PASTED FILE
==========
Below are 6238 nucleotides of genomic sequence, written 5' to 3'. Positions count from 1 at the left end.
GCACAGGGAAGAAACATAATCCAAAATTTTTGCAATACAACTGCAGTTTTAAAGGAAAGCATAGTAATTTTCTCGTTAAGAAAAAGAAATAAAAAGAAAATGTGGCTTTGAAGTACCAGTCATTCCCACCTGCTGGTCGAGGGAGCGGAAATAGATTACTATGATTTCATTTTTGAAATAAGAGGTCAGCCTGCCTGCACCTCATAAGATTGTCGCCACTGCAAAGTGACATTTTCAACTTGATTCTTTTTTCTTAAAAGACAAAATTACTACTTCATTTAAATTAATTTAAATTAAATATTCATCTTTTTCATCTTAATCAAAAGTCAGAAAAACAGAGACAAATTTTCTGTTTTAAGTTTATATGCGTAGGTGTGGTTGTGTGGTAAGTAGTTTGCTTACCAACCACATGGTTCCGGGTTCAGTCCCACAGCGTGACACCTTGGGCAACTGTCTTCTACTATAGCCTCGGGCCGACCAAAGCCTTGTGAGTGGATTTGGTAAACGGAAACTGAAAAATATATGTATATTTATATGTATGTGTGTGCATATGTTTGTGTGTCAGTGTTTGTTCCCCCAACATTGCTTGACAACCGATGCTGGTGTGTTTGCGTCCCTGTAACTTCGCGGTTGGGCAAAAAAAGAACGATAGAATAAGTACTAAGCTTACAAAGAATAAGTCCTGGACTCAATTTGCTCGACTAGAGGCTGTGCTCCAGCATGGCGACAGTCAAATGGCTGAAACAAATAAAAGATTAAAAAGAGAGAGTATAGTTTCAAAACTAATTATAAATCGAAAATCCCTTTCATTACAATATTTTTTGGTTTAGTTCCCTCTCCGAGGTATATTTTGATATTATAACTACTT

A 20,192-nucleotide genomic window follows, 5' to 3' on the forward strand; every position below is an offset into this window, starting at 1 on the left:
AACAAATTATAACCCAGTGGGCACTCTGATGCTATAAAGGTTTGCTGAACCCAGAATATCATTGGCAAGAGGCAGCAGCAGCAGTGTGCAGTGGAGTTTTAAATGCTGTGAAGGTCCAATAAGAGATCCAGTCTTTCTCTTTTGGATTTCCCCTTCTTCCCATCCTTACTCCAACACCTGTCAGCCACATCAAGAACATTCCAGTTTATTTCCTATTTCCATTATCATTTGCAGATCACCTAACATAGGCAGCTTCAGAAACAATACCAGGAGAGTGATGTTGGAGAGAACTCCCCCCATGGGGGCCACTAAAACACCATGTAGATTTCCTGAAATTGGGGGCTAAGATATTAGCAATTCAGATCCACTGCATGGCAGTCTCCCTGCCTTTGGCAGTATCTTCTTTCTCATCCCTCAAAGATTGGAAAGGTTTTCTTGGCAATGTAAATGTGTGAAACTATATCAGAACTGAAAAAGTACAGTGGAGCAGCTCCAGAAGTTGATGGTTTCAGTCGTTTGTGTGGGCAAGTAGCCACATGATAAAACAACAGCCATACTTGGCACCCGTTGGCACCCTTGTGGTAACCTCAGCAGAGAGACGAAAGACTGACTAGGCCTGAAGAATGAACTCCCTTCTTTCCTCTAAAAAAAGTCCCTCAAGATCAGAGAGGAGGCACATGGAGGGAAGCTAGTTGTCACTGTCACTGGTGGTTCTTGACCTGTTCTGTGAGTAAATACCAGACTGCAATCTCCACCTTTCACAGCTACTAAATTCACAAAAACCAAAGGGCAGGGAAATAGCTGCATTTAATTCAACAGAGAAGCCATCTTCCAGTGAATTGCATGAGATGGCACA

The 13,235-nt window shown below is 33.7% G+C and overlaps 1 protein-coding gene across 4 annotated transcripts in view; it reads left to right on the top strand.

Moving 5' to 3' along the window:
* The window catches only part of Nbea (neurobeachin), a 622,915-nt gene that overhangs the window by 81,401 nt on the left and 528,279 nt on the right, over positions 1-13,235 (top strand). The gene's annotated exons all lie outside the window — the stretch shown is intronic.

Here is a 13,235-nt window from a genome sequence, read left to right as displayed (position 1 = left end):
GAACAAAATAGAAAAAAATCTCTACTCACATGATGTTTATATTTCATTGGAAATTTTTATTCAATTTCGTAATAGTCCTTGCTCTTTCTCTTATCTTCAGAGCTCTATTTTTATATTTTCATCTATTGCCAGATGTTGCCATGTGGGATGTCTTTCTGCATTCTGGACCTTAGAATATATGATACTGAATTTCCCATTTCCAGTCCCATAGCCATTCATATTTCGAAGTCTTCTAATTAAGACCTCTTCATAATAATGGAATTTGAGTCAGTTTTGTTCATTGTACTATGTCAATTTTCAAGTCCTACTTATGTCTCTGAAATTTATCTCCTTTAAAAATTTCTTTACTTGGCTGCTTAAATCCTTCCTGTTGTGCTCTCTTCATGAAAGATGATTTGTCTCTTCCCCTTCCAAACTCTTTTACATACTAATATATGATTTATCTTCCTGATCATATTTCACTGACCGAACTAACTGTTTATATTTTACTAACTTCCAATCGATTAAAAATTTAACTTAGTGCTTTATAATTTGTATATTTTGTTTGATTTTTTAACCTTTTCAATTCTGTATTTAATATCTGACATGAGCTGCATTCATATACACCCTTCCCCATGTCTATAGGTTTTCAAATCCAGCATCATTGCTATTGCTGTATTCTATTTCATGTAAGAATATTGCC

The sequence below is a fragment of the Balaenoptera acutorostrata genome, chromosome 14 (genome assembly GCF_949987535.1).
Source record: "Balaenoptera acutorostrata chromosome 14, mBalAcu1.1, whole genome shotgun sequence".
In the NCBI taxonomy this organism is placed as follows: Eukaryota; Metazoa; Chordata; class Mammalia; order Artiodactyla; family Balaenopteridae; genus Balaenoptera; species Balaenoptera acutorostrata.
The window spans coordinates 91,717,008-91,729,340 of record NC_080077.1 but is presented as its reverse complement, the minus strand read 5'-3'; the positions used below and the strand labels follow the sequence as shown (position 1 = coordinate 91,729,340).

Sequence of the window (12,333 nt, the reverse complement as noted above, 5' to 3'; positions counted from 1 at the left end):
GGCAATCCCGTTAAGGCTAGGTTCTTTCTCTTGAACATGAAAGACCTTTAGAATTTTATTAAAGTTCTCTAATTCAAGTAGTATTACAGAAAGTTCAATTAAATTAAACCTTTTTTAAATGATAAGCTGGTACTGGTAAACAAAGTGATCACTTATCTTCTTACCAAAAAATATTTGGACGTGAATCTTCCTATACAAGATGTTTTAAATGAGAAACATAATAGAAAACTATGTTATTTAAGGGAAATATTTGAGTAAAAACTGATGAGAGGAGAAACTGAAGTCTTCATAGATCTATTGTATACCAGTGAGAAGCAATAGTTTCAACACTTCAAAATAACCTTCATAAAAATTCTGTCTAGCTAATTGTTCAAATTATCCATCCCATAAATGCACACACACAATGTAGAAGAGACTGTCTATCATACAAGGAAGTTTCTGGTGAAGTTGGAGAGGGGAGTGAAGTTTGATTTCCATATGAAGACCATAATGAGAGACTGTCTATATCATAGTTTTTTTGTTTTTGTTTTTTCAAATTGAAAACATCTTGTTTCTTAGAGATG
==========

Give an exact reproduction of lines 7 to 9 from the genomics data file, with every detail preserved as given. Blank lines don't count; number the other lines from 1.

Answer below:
* The window catches only part of Nbea (neurobeachin), a 622,915-nt gene that overhangs the window by 81,401 nt on the left and 528,279 nt on the right, over positions 1-13,235 (top strand). The gene's annotated exons all lie outside the window — the stretch shown is intronic.

Here is a 13,235-nt window from a genome sequence, read left to right as displayed (position 1 = left end):
GAACAAAATAGAAAAAAATCTCTACTCACATGATGTTTATATTTCATTGGAAATTTTTATTCAATTTCGTAATAGTCCTTGCTCTTTCTCTTATCTTCAGAGCTCTATTTTTATATTTTCATCTATTGCCAGATGTTGCCATGTGGGATGTCTTTCTGCATTCTGGACCTTAGAATATATGATACTGAATTTCCCATTTCCAGTCCCATAGCCATTCATATTTCGAAGTCTTCTAATTAAGACCTCTTCATAATAATGGAATTTGAGTCAGTTTTGTTCATTGTACTATGTCAATTTTCAAGTCCTACTTATGTCTCTGAAATTTATCTCCTTTAAAAATTTCTTTACTTGGCTGCTTAAATCCTTCCTGTTGTGCTCTCTTCATGAAAGATGATTTGTCTCTTCCCCTTCCAAACTCTTTTACATACTAATATATGATTTATCTTCCTGATCATATTTCACTGACCGAACTAACTGTTTATATTTTACTAACTTCCAATCGATTAAAAATTTAACTTAGTGCTTTATAATTTGTATATTTTGTTTGATTTTTTAACCTTTTCAATTCTGTATTTAATATCTGACATGAGCTGCATTCATATACACCCTTCCCCATGTCTATAGGTTTTCAAATCCAGCATCATTGCTATTGCTGTATTCTATTTCATGTAAGAATATTGCC